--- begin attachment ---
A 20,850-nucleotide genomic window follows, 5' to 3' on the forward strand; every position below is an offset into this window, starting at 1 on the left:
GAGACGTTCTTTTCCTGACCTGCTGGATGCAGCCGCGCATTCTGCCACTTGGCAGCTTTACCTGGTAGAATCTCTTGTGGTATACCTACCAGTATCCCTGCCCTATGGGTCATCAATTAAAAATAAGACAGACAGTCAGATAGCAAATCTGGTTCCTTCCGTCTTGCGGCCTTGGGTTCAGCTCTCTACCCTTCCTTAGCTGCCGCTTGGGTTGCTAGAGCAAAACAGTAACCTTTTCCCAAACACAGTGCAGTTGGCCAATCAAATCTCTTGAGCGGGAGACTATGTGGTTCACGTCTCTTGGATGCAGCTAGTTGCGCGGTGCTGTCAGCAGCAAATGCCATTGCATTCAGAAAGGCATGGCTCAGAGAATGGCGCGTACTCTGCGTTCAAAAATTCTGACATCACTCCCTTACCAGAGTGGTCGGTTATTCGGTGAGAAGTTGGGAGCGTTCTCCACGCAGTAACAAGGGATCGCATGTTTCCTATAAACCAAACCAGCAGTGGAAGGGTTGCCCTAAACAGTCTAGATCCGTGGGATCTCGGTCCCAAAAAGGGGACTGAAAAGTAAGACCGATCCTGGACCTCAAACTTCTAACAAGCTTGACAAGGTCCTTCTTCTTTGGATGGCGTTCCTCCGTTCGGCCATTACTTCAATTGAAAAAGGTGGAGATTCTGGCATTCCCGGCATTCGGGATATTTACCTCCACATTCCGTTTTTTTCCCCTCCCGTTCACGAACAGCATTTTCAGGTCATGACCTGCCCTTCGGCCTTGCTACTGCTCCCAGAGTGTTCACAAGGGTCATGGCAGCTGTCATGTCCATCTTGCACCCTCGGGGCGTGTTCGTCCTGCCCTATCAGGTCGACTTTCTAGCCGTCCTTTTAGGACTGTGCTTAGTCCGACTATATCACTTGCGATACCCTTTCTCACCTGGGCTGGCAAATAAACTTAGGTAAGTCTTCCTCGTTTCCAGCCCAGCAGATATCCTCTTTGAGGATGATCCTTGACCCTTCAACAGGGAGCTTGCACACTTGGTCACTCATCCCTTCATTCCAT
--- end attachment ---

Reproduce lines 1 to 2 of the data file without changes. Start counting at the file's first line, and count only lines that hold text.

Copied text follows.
A 20,850-nucleotide genomic window follows, 5' to 3' on the forward strand; every position below is an offset into this window, starting at 1 on the left:
GAGACGTTCTTTTCCTGACCTGCTGGATGCAGCCGCGCATTCTGCCACTTGGCAGCTTTACCTGGTAGAATCTCTTGTGGTATACCTACCAGTATCCCTGCCCTATGGGTCATCAATTAAAAATAAGACAGACAGTCAGATAGCAAATCTGGTTCCTTCCGTCTTGCGGCCTTGGGTTCAGCTCTCTACCCTTCCTTAGCTGCCGCTTGGGTTGCTAGAGCAAAACAGTAACCTTTTCCCAAACACAGTGCAGTTGGCCAATCAAATCTCTTGAGCGGGAGACTATGTGGTTCACGTCTCTTGGATGCAGCTAGTTGCGCGGTGCTGTCAGCAGCAAATGCCATTGCATTCAGAAAGGCATGGCTCAGAGAATGGCGCGTACTCTGCGTTCAAAAATTCTGACATCACTCCCTTACCAGAGTGGTCGGTTATTCGGTGAGAAGTTGGGAGCGTTCTCCACGCAGTAACAAGGGATCGCATGTTTCCTATAAACCAAACCAGCAGTGGAAGGGTTGCCCTAAACAGTCTAGATCCGTGGGATCTCGGTCCCAAAAAGGGGACTGAAAAGTAAGACCGATCCTGGACCTCAAACTTCTAACAAGCTTGACAAGGTCCTTCTTCTTTGGATGGCGTTCCTCCGTTCGGCCATTACTTCAATTGAAAAAGGTGGAGATTCTGGCATTCCCGGCATTCGGGATATTTACCTCCACATTCCGTTTTTTTCCCCTCCCGTTCACGAACAGCATTTTCAGGTCATGACCTGCCCTTCGGCCTTGCTACTGCTCCCAGAGTGTTCACAAGGGTCATGGCAGCTGTCATGTCCATCTTGCACCCTCGGGGCGTGTTCGTCCTGCCCTATCAGGTCGACTTTCTAGCCGTCCTTTTAGGACTGTGCTTAGTCCGACTATATCACTTGCGATACCCTTTCTCACCTGGGCTGGCAAATAAACTTAGGTAAGTCTTCCTCGTTTCCAGCCCAGCAGATATCCTCTTTGAGGATGATCCTTGACCCTTCAACAGGGAGCTTGCACACTTGGTCACTCATCCCTTCATTCCAT